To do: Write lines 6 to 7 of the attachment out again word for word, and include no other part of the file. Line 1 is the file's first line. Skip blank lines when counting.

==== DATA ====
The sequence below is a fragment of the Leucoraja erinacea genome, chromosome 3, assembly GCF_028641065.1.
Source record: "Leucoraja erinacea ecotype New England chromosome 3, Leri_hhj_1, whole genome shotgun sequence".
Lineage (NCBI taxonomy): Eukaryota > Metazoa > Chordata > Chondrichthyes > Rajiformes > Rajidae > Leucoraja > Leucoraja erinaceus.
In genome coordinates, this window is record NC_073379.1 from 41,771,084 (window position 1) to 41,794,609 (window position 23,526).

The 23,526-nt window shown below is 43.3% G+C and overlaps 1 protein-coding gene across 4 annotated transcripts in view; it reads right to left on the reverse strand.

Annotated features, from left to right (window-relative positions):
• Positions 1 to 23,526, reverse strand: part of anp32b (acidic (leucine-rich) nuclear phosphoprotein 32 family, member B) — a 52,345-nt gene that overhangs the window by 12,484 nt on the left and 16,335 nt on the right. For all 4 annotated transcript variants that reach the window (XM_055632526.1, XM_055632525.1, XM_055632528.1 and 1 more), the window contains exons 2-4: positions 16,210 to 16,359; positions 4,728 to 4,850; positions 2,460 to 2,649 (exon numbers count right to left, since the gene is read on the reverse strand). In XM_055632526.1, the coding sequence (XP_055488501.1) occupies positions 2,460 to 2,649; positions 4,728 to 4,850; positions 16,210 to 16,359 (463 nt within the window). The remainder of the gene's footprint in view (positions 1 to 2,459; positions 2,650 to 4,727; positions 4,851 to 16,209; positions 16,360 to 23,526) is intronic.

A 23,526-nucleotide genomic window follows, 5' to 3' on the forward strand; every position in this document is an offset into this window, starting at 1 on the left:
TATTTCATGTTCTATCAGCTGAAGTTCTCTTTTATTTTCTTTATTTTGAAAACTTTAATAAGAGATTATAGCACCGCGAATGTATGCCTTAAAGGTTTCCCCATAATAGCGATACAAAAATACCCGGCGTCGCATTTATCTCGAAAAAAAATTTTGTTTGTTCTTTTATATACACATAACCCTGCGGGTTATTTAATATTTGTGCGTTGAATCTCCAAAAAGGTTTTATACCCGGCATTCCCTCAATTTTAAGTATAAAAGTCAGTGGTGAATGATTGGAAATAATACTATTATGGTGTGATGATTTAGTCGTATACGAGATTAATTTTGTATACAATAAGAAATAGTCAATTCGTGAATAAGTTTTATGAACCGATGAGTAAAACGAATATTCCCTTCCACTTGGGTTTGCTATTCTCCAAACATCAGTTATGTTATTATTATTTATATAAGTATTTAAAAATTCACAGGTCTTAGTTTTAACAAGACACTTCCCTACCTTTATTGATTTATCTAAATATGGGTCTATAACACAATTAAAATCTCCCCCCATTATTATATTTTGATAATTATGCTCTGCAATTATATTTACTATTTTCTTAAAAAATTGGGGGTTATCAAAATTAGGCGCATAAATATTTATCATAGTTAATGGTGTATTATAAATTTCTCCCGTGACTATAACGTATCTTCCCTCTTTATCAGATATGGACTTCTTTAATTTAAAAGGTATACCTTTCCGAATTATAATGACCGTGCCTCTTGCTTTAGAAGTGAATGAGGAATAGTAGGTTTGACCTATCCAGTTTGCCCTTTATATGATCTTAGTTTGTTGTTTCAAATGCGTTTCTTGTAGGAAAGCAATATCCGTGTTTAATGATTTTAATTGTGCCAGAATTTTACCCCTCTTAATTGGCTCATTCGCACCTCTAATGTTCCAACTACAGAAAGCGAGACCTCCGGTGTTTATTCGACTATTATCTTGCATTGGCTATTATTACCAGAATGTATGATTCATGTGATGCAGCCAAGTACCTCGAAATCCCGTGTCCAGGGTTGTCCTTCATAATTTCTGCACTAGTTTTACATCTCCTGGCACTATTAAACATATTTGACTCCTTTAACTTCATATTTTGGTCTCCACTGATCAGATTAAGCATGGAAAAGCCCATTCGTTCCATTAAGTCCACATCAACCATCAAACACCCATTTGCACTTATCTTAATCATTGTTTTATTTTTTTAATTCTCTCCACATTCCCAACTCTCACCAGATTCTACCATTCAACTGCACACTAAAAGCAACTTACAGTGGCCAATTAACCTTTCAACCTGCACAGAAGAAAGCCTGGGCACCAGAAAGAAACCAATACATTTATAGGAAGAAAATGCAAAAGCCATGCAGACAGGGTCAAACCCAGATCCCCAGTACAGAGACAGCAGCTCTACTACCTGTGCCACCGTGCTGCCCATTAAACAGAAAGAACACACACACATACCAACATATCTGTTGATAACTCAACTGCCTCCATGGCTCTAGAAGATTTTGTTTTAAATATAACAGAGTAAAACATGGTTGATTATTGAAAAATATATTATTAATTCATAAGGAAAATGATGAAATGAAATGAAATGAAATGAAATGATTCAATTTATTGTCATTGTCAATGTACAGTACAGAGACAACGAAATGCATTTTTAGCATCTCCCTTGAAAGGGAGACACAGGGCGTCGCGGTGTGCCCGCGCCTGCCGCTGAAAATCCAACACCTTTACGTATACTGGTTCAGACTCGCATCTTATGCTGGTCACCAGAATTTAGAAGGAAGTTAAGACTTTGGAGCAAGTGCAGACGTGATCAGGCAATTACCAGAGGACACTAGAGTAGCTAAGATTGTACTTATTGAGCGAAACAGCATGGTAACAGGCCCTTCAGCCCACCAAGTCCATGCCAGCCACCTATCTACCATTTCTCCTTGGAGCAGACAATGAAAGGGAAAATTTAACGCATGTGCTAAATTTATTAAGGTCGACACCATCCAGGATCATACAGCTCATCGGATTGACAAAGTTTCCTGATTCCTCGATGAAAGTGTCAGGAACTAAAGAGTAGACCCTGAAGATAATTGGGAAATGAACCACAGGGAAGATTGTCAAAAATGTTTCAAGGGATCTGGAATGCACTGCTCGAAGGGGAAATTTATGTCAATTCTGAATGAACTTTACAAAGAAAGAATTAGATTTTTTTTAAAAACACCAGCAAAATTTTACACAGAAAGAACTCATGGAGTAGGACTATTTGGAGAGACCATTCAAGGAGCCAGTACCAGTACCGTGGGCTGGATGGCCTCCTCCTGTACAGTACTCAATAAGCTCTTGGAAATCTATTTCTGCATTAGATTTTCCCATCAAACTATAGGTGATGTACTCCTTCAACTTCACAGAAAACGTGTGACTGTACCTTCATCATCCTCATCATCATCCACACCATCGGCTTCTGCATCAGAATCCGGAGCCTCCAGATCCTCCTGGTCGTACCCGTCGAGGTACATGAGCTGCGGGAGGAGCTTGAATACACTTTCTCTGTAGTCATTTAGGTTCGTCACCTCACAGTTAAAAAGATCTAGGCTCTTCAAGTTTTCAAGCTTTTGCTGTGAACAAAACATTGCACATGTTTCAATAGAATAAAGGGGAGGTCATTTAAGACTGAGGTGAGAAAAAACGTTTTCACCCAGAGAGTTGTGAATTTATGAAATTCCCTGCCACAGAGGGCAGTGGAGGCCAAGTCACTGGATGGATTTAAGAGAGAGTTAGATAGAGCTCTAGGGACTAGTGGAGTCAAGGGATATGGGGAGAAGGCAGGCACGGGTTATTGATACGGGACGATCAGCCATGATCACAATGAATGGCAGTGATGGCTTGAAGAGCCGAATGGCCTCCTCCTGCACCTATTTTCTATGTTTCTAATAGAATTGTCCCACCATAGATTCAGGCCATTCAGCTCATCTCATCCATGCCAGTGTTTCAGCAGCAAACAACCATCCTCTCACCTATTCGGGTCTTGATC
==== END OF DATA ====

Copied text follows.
Annotated features, from left to right (window-relative positions):
• Positions 1 to 23,526, reverse strand: part of anp32b (acidic (leucine-rich) nuclear phosphoprotein 32 family, member B) — a 52,345-nt gene that overhangs the window by 12,484 nt on the left and 16,335 nt on the right. For all 4 annotated transcript variants that reach the window (XM_055632526.1, XM_055632525.1, XM_055632528.1 and 1 more), the window contains exons 2-4: positions 16,210 to 16,359; positions 4,728 to 4,850; positions 2,460 to 2,649 (exon numbers count right to left, since the gene is read on the reverse strand). In XM_055632526.1, the coding sequence (XP_055488501.1) occupies positions 2,460 to 2,649; positions 4,728 to 4,850; positions 16,210 to 16,359 (463 nt within the window). The remainder of the gene's footprint in view (positions 1 to 2,459; positions 2,650 to 4,727; positions 4,851 to 16,209; positions 16,360 to 23,526) is intronic.